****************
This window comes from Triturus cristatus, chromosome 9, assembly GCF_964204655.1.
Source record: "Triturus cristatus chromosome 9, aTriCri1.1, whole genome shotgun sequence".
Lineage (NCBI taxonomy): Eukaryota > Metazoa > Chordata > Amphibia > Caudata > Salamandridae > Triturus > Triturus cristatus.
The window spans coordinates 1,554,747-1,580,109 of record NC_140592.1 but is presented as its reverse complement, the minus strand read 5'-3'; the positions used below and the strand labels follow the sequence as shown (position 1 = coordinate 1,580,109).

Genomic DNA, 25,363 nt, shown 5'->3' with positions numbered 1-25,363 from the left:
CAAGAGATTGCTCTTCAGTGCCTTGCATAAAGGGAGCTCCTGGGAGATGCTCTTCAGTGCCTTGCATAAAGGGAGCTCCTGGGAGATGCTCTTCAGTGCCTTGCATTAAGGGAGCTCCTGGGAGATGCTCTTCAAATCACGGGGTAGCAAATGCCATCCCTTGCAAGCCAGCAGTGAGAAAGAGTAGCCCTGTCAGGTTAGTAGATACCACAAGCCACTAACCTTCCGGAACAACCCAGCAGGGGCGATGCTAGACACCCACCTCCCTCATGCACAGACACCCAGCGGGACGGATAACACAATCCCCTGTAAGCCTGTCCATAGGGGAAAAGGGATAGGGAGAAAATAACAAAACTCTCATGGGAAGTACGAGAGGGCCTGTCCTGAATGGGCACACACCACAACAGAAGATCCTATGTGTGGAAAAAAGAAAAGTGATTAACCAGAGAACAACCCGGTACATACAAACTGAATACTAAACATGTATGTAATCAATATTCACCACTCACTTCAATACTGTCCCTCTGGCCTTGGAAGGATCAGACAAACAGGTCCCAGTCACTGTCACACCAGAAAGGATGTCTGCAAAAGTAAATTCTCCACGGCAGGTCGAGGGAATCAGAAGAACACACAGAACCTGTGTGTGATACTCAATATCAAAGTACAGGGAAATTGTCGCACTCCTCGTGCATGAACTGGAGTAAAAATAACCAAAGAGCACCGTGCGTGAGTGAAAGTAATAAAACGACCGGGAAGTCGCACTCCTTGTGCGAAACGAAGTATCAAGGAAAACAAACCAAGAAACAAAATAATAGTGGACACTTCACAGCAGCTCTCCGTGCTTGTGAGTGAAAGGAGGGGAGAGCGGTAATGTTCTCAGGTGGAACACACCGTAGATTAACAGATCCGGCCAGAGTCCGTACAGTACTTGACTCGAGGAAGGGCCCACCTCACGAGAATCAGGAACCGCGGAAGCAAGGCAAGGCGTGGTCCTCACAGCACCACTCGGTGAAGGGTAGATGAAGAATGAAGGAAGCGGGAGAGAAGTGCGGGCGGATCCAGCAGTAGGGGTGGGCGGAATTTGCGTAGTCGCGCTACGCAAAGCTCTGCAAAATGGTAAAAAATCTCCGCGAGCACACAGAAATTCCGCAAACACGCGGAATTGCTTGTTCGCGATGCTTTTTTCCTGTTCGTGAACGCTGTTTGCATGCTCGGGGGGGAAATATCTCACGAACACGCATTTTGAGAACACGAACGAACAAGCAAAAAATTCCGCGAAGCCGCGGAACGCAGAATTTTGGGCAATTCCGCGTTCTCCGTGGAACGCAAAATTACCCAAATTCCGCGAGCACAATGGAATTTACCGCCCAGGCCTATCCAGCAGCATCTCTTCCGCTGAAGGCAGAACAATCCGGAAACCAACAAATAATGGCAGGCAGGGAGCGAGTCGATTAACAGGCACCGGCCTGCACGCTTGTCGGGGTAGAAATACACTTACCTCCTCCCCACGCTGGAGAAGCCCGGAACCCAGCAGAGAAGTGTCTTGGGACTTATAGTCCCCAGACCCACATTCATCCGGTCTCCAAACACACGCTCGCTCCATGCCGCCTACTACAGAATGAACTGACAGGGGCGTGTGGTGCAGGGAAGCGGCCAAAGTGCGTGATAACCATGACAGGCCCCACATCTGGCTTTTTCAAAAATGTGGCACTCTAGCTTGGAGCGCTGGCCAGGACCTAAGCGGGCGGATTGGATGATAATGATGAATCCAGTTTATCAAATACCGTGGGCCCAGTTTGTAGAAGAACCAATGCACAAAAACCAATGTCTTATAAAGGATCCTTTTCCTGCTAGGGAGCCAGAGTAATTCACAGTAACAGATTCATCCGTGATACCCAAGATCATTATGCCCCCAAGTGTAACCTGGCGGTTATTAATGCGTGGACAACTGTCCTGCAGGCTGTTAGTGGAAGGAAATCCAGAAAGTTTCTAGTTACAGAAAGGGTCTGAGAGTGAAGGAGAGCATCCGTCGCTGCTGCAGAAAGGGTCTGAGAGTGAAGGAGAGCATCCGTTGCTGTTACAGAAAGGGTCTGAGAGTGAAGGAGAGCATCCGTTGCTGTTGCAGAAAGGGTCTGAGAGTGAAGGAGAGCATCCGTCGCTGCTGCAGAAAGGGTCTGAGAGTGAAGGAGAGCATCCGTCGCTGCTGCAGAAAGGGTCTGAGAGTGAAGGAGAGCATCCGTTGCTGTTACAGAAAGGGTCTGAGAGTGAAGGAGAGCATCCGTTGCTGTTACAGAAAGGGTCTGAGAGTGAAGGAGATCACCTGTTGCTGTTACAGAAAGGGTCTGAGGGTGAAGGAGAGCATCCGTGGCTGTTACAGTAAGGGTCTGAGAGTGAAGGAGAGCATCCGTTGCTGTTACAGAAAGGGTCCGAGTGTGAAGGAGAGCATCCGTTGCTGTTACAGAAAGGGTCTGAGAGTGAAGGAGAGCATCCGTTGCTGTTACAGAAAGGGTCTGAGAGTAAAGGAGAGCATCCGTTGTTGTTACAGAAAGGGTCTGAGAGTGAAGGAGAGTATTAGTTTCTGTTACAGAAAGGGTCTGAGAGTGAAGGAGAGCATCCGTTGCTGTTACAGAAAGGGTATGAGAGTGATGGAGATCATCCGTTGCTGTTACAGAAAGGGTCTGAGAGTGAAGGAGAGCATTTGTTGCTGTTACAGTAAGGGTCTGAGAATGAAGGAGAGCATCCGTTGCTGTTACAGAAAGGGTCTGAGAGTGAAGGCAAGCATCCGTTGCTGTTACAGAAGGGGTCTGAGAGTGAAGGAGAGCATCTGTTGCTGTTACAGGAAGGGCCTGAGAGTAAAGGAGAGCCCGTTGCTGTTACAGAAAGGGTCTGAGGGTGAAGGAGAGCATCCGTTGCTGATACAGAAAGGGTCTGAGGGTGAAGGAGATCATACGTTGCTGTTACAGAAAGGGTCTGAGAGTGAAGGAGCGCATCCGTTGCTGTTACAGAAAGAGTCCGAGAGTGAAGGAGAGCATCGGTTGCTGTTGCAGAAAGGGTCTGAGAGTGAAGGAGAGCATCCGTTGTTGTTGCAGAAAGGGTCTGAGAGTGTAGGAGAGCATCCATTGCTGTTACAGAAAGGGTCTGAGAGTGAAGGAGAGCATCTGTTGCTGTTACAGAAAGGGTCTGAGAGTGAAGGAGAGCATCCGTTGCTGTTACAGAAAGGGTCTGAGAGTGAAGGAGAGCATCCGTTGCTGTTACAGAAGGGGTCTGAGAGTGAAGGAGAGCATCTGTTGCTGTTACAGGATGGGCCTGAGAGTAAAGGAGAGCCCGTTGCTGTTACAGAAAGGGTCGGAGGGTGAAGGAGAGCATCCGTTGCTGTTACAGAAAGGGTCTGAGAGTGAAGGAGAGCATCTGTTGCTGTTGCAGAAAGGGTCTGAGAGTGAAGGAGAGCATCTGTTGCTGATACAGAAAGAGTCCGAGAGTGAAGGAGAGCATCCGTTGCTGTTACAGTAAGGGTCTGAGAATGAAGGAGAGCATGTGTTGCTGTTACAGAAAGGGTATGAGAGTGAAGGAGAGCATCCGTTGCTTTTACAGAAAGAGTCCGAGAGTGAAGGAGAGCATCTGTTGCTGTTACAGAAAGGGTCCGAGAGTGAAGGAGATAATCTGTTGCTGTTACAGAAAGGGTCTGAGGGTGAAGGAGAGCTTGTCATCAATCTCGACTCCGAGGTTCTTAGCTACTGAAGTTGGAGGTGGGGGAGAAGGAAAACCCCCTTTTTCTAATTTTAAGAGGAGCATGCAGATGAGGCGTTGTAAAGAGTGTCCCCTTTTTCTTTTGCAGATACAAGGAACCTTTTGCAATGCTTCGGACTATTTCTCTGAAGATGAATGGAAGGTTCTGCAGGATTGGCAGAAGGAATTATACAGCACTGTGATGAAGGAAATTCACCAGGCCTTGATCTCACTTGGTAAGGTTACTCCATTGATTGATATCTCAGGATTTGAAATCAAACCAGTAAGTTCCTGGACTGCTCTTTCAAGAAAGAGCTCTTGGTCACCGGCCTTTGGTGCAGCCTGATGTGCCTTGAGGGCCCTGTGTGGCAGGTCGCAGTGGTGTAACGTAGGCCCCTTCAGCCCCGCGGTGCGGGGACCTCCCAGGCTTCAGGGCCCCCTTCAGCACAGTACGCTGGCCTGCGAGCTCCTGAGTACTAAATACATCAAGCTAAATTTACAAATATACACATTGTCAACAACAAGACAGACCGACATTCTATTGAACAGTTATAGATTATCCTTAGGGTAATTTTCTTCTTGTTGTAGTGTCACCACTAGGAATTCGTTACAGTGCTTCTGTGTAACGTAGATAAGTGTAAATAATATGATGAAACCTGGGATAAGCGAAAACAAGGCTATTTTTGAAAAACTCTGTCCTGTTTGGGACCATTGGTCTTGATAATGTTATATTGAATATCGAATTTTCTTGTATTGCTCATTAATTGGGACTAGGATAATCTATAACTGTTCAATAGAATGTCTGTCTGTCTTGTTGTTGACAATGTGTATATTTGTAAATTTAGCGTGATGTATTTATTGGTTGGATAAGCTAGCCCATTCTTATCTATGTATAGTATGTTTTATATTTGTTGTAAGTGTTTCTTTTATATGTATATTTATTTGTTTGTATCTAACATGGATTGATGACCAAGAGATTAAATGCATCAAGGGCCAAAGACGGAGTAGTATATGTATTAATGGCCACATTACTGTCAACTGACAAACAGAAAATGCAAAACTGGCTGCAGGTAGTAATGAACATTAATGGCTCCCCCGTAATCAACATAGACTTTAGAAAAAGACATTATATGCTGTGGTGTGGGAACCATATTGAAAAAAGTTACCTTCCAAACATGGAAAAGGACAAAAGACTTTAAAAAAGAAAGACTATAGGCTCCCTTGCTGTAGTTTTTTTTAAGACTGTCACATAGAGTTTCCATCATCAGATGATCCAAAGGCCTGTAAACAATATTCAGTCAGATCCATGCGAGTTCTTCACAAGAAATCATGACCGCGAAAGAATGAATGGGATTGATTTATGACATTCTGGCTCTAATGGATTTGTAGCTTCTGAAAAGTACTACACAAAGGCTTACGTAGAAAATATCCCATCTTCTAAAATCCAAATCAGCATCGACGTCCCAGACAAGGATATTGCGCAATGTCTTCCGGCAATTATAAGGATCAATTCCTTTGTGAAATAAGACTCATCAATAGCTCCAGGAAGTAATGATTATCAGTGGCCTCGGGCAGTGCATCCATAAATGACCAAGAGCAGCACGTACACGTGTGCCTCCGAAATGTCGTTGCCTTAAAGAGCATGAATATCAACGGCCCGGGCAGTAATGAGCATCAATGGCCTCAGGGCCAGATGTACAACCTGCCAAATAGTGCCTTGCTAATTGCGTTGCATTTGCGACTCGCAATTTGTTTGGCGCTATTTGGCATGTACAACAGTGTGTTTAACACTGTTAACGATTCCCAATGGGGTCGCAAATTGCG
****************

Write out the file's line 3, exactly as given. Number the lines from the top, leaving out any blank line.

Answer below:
Lineage (NCBI taxonomy): Eukaryota > Metazoa > Chordata > Amphibia > Caudata > Salamandridae > Triturus > Triturus cristatus.